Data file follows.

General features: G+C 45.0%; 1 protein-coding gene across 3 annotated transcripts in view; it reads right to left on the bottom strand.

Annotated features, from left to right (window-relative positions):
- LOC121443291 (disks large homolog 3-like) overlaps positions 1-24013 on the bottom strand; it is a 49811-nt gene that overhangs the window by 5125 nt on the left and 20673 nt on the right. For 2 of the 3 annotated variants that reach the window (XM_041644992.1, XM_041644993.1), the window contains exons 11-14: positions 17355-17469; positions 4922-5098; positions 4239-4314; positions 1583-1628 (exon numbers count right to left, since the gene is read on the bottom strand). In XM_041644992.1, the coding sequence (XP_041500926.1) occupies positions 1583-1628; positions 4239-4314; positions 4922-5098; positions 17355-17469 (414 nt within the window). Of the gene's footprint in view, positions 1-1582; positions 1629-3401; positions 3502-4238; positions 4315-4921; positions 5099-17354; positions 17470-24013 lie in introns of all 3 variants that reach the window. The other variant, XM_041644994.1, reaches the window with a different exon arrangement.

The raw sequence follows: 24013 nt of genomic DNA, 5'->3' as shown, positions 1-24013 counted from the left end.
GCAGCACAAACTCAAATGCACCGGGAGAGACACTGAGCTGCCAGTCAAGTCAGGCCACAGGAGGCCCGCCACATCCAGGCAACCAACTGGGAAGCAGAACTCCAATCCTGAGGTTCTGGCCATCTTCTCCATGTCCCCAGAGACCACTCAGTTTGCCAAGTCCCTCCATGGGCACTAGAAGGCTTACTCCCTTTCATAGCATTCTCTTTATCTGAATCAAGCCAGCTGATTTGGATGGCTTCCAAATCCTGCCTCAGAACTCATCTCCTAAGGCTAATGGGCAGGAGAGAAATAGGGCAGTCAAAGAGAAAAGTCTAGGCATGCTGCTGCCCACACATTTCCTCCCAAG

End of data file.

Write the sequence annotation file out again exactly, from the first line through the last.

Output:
General features: G+C 45.0%; 1 protein-coding gene across 3 annotated transcripts in view; it reads right to left on the bottom strand.

Annotated features, from left to right (window-relative positions):
- LOC121443291 (disks large homolog 3-like) overlaps positions 1-24013 on the bottom strand; it is a 49811-nt gene that overhangs the window by 5125 nt on the left and 20673 nt on the right. For 2 of the 3 annotated variants that reach the window (XM_041644992.1, XM_041644993.1), the window contains exons 11-14: positions 17355-17469; positions 4922-5098; positions 4239-4314; positions 1583-1628 (exon numbers count right to left, since the gene is read on the bottom strand). In XM_041644992.1, the coding sequence (XP_041500926.1) occupies positions 1583-1628; positions 4239-4314; positions 4922-5098; positions 17355-17469 (414 nt within the window). Of the gene's footprint in view, positions 1-1582; positions 1629-3401; positions 3502-4238; positions 4315-4921; positions 5099-17354; positions 17470-24013 lie in introns of all 3 variants that reach the window. The other variant, XM_041644994.1, reaches the window with a different exon arrangement.

The raw sequence follows: 24013 nt of genomic DNA, 5'->3' as shown, positions 1-24013 counted from the left end.
GCAGCACAAACTCAAATGCACCGGGAGAGACACTGAGCTGCCAGTCAAGTCAGGCCACAGGAGGCCCGCCACATCCAGGCAACCAACTGGGAAGCAGAACTCCAATCCTGAGGTTCTGGCCATCTTCTCCATGTCCCCAGAGACCACTCAGTTTGCCAAGTCCCTCCATGGGCACTAGAAGGCTTACTCCCTTTCATAGCATTCTCTTTATCTGAATCAAGCCAGCTGATTTGGATGGCTTCCAAATCCTGCCTCAGAACTCATCTCCTAAGGCTAATGGGCAGGAGAGAAATAGGGCAGTCAAAGAGAAAAGTCTAGGCATGCTGCTGCCCACACATTTCCTCCCAAG